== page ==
There are several factors involved in successfully losing weight and keeping it off. Many of us are aware of the two most commonly discussed factors: eating healthy and exercising consistently. While actually implementing those habits can be a great reason to get the support of a Nutritionist or Health Coach, there are also many other reasons why your body may be holding onto excess fat.
So what do we do when we have implemented these healthy habits and are still having trouble losing fat? That’s when we put our figurative “detective glasses” on and look for the root cause of why our body isn’t letting go of excess weight. When the body isn’t naturally balancing its weight with exercise and proper nutrition, it is a warning sign that there may be other imbalances present that could be detrimental to your long term health. Some of these imbalances include:
- Blood Sugar Imbalances, Elevated Insulin Levels & Insulin Resistance
- Excess Inflammation
- Elevated Stress Hormones
Blood Sugar Imbalances, Elevated Insulin & Insulin Resistance
This article will focus on how blood sugar imbalances, elevated insulin levels and insulin resistance lead to weight gain, and future blogs will talk about increased weight due to elevated inflammation and stress hormones.
Blood sugar spikes leading to elevated insulin levels are two of the most preventable chronic imbalances we see in Western society today. Short term, they can lead to your body holding on to extra fat, sugar cravings after meals, and trouble falling asleep. Long term, they can lead to cardiovascular disease and full blown Type 2 Diabetes, two of the most common chronic disease in Canada. That’s why you’ve probably heard the words “insulin” and “insulin resistance” in the media lately.
So what is Insulin Anyway?
When you eat a meal, sugar enters your bloodstream and your pancreas releases the hormone insulin to signal to your cells to “take-in” the sugar. Insulin can be thought of as the “key” to unlock the door for sugar to enter your cells and provide energy. In a healthy individual, this causes your blood sugar to lower back down to normal range, and your body is back in balance.
When your blood sugar is consistently high, the pancreas is constantly releasing insulin into your bloodstream and levels stay chronically elevated. This can happen for many reasons including high stress levels, high caffeine intake, sporadic sleep patterns and more.
Eventually, your cells stop “listening” to the high levels of insulin, just like a tired parent starts to tune out a child crying before bedtime, and the cells allow less and less sugar to enter. This is called insulin resistance. Since the glucose is not taken up into the cells, individuals end up with both high circulating blood insulin and blood glucose. Chronically elevated levels of insulin lead to large amounts of fat gain, increased risk for cardiovascular disease, type 2 diabetes and several other negative effects on the body. Some of these effects are pictured here:
Photo source: Precision Nutrition
Now, I’m not trying to give insulin a bad rap. It is vital for life. However, just like any other hormone, it needs to be balanced for an individual to experience optimal health and weight loss. So, how do we keep our cells sensitive to insulin (and prevent insulin resistance) so that circulating insulin levels are balanced? I thought you would never ask 😉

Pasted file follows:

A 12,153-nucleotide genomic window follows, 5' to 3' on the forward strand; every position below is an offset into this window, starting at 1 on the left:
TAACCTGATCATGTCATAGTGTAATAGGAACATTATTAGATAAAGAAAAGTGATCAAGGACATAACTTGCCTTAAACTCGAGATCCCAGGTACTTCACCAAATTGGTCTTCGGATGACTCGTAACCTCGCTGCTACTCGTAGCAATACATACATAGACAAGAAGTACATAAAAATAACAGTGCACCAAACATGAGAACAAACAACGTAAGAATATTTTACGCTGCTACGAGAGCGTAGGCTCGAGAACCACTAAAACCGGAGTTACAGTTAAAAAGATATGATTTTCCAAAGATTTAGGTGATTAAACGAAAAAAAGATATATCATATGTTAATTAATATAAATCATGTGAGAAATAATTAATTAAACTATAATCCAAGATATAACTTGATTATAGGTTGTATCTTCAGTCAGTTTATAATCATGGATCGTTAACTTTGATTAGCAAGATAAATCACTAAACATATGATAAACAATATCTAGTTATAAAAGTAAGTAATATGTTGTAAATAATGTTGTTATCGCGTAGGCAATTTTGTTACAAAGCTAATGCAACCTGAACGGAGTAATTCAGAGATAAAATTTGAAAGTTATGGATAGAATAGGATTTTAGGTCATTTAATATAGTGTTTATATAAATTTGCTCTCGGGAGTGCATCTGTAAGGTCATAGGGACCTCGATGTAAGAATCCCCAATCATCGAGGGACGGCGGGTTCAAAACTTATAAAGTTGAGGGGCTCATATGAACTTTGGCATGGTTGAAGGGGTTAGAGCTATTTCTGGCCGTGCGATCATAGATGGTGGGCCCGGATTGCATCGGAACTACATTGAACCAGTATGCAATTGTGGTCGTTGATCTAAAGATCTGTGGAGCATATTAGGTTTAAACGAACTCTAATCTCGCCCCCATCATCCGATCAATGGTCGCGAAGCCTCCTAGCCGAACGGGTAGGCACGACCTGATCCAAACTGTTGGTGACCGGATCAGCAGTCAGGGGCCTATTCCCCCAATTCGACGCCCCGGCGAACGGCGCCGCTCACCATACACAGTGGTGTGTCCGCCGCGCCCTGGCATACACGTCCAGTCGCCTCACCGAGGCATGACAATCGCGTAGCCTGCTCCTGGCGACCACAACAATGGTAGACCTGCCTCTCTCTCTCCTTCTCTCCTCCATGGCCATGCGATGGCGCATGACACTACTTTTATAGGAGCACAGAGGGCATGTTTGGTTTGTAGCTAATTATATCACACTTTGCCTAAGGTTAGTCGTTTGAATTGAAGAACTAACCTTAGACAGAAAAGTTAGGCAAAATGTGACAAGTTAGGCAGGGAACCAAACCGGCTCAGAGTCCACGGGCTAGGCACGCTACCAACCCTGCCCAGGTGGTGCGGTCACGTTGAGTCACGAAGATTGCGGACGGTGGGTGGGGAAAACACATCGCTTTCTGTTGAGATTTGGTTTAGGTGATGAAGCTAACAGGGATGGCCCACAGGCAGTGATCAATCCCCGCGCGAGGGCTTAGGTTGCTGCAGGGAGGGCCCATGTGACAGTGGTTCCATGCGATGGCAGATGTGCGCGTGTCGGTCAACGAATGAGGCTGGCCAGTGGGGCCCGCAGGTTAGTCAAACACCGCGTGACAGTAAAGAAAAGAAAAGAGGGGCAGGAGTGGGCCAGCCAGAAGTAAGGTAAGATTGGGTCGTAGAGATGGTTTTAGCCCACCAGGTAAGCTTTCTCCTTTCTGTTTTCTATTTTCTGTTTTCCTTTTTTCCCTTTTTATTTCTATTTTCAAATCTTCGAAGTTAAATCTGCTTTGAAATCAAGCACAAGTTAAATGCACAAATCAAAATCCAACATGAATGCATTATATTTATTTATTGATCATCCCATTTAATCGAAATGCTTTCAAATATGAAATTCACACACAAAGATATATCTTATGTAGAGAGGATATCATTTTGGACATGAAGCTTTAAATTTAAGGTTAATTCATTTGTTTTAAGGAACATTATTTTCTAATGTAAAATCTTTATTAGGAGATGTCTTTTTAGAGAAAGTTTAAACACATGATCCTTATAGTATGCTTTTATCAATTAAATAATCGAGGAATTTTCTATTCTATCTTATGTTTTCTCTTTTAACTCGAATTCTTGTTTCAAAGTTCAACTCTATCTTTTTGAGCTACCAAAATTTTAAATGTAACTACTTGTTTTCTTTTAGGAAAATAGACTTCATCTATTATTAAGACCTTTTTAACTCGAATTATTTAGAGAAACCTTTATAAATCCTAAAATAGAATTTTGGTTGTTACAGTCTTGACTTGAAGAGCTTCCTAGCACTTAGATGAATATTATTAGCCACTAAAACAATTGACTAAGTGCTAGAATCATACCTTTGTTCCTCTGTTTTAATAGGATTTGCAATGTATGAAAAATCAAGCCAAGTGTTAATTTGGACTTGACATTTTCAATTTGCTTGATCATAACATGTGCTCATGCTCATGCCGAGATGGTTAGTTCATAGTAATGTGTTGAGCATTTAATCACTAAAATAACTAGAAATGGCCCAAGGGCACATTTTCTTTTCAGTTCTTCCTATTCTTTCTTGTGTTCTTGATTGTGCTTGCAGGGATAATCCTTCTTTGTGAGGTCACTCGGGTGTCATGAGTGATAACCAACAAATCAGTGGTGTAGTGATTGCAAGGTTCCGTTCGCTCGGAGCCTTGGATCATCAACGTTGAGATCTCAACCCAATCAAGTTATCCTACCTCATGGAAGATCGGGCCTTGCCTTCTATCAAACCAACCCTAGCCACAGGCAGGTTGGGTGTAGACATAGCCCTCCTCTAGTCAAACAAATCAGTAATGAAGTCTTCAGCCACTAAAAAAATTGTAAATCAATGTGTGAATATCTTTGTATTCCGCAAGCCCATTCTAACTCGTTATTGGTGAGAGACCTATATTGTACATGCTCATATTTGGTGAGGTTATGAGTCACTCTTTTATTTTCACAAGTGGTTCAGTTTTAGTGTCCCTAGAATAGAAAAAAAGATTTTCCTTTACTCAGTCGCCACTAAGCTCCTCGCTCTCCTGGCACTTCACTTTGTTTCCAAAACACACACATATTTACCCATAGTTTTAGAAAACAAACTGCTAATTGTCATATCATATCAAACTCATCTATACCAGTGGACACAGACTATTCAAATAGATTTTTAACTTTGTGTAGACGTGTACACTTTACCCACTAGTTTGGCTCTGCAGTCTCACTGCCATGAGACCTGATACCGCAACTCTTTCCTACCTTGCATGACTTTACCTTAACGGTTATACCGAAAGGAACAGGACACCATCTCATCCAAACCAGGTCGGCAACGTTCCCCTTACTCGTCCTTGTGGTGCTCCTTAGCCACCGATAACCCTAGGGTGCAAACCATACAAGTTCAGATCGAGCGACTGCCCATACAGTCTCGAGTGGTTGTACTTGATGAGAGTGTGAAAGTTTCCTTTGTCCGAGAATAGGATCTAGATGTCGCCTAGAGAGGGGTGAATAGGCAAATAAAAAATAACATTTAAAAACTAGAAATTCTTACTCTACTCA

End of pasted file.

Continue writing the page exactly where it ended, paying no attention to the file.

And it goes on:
7 Nutrition and Lifestyle Factors that Prevent Insulin Resistance:
- Higher intakes of vegetables, legumes, lean proteins, whole grains and nuts/seeds.
- Exercising for 5 hours per week, especially resistance training.
- Increased muscle mass
- Supplements like Omega 3 fatty acids and alpha lipoic acid
- Adequate Vitamin D status
- Limiting caffeine intake
- 7-9 hours of restful sleep per night
7 Nutrition and Lifestyle Factors that Promote Insulin Resistance:
- High processed carbohydrate diets
- Low to no exercise (Sedentary lifestyle)
- Regular caffeine consumption
- Vitamin D deficiency
- Nicotine use
- Excessive alcohol consumption
- Sporadic sleep patterns
How do you know if you have high insulin levels or insulin resistance?
Besides the symptom of stubborn fat loss, there are other symptoms that are associated with insulin resistance, including:
- Craving for sweets (Doesn’t subside when sweets are eaten)
- Fatigue after meals
- Increased thirst
- Frequent urination
- Difficulty falling asleep at night
If you have some of all of these symptoms, it is advised to get your blood markers checked immediately. It’s also important that you have your blood markers analyzed by a health care practitioner that knows how to look for functionally optimal levels and not just checking for disease states such as diabetes. Some markers to look for include:
- Fasting blood sugar above 5 mmol/L
- Triglycerides above 2.6 mmol/L
- HDL cholesterol below 1.4 mmol/L
- Cholesterol above 5.2 mmol/L
- LDL cholesterol above 3.0 mmol/L
These are simply patterns of general guidelines to get you started, but there are many other issues to consider. That’s why it’s so important to work with a qualified health professional who practices functional nutrition and can assess your status. The earlier you catch insulin resistance, the more you can do to increase your insulin sensitivity and prevent chronic health problems.
If you have any questions about this article or would like help navigating your journey to optimal health, feel free to contact Winnipeg Nutrition. (Phone: 204-952-7982 or Email: firstname.lastname@example.org)